The United States Postal Service can’t catch a break. They’ve managed to piss off Christians and atheists, for different reasons.
The first problem — which is totally not a problem at all — involved a new ad campaign aimed at promoting priority mail services that are available online.
The campaign’s name? “In Priority We Trust”
Christians were apparently angry that another word had replaced “God” in the U.S. motto.
USPS spokesperson Tad Kelley responded to their complaints this way:
Some customers voiced concerns with the phrase. Being sensitive to their concerns, we directed affected post offices to remove the elements. These were only one component of nearly 100 element-retail display promotions. The other elements will remain in post offices and are not affected by this change.
Talk about being oversensitive…
Meanwhile, the Freedom From Religion Foundation expressed concern about a legitimate issue — a USPS-contracted truck with religious imagery on the sides:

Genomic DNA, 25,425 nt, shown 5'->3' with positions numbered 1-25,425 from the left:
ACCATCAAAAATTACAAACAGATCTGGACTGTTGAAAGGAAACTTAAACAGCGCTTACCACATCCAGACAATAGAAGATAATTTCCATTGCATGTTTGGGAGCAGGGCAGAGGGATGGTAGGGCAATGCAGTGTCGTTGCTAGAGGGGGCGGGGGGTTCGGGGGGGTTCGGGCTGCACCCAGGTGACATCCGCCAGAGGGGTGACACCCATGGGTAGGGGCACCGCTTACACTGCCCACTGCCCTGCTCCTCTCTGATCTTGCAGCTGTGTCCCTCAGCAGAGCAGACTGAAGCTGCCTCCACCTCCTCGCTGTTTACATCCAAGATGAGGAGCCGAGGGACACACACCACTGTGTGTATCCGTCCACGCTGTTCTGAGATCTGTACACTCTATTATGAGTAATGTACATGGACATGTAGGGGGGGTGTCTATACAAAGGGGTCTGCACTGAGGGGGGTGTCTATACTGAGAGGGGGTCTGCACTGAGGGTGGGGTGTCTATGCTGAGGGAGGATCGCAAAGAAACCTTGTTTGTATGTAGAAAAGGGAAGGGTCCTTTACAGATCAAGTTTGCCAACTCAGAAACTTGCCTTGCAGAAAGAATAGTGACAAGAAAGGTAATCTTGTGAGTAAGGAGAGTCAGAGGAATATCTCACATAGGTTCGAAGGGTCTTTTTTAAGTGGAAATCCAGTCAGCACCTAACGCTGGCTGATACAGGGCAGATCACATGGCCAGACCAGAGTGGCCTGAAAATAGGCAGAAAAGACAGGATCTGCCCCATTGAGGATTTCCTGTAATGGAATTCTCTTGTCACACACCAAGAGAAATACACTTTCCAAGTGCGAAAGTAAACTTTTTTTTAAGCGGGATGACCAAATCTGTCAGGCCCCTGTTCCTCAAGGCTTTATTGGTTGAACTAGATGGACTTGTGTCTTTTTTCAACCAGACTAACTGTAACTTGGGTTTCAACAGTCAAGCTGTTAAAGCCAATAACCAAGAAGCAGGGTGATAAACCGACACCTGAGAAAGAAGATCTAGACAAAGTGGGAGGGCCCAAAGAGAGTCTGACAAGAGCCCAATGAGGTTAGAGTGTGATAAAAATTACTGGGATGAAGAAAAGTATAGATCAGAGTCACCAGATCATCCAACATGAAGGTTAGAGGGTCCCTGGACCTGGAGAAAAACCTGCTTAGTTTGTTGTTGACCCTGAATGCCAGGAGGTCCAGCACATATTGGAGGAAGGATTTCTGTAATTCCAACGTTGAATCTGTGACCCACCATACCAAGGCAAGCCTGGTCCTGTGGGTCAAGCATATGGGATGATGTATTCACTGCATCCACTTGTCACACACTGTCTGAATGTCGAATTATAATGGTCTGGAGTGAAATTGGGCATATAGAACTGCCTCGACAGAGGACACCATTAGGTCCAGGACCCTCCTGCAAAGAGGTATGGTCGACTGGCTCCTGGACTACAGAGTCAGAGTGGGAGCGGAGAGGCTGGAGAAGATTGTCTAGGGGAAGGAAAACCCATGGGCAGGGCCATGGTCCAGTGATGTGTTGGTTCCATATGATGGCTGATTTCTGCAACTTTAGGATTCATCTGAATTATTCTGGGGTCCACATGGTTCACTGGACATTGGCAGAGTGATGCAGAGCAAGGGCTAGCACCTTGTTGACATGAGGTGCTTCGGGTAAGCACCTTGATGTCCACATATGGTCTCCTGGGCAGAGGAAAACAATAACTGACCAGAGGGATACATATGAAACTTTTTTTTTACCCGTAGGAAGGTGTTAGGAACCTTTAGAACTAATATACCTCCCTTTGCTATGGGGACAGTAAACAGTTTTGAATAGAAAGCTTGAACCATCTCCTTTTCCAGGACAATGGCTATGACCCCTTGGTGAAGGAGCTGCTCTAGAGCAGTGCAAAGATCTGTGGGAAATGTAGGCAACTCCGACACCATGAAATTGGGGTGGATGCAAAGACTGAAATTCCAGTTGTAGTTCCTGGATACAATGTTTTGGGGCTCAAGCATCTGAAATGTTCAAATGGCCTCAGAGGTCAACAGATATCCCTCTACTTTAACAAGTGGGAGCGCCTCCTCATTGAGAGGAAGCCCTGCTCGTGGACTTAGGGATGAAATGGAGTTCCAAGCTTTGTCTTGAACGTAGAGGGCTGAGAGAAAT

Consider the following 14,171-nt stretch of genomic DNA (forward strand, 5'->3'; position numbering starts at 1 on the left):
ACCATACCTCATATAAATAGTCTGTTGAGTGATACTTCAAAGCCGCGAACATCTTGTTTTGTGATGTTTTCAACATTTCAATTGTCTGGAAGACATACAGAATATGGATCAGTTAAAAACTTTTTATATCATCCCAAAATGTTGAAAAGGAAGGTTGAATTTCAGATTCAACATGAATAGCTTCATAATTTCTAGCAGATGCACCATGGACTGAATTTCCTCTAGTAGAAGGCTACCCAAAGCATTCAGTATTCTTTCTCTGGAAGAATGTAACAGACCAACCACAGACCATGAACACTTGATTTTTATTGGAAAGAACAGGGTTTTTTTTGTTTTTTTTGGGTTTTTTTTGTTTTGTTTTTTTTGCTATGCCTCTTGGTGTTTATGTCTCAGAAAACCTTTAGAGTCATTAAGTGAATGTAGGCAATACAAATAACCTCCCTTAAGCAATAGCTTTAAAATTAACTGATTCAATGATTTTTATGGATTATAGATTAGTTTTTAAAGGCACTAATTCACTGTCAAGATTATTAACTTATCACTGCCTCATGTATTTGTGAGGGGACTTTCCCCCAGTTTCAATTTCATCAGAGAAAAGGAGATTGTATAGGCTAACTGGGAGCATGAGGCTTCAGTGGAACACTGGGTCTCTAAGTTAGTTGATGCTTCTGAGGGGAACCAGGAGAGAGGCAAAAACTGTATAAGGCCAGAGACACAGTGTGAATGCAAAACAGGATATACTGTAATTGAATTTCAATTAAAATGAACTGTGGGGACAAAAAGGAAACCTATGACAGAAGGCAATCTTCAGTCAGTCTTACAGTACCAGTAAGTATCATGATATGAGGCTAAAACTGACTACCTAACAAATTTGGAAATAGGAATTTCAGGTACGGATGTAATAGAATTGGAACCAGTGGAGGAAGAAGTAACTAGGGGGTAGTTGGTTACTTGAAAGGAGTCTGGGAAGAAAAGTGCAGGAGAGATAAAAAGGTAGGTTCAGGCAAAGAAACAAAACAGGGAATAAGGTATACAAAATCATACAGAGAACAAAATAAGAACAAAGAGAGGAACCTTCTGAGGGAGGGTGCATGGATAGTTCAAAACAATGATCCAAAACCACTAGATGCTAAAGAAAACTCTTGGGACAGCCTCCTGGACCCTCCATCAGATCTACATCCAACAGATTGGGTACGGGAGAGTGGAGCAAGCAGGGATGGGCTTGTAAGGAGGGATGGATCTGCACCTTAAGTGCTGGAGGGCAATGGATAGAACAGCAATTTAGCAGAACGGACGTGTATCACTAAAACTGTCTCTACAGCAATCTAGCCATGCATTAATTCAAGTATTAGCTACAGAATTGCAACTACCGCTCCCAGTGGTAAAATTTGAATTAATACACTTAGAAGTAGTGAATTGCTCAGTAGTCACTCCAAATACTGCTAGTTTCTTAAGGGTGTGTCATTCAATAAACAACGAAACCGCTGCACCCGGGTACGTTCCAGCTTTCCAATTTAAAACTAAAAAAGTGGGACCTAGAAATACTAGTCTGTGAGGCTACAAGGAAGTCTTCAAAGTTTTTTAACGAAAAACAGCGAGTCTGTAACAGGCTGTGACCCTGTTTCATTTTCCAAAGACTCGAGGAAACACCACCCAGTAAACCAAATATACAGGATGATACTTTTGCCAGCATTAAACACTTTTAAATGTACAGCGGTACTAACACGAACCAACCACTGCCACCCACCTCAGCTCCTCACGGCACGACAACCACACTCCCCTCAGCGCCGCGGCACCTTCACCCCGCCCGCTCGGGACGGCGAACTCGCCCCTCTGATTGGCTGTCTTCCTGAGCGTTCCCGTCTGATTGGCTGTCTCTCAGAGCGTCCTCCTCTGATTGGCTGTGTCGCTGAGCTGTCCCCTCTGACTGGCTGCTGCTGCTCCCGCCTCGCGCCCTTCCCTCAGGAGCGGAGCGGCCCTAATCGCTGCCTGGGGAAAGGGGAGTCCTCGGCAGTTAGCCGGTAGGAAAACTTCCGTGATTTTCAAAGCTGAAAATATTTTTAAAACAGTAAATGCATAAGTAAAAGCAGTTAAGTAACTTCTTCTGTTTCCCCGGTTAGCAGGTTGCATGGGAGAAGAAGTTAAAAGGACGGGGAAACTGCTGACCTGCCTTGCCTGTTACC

It is our information and understanding that a truck used for the transport of U.S. mail between South Florida and Chicago includes on its cab an image of two hands clasped in prayer. We understand that the vehicle is owned by Finkle IV, a New Jersey company which has contracted with U.S. Postal Service for transporting mail…
… By displaying this symbol of religious activity on a vehicle in service of the U.S. Postal Service, the government is illegally demonstrating a preference for religion over nonreligion.
This is only an issue because the USPS is a government agency and its contractors work under their purview. The solution is simple: Stop using Finkle IV or ask them to cover up the images when on duty for the Postal Service.
FFRF sent them a letter a month ago and the USPS responded by saying that the clasped hands did not “constitute religious imagery under an Establishment Clause analysis.”
What?! How are clasped hands in prayer formation not religious? That’s the sort of warped logic the Supreme Court used when they ruled that a cross wasn’t Christian.
FFRF wrote back to them with evidence to the contrary, and we’ll see if they respond. Maybe they would act more quickly if the clasped hands picture had a circle around it with a slash going through, and Christians became upset about it…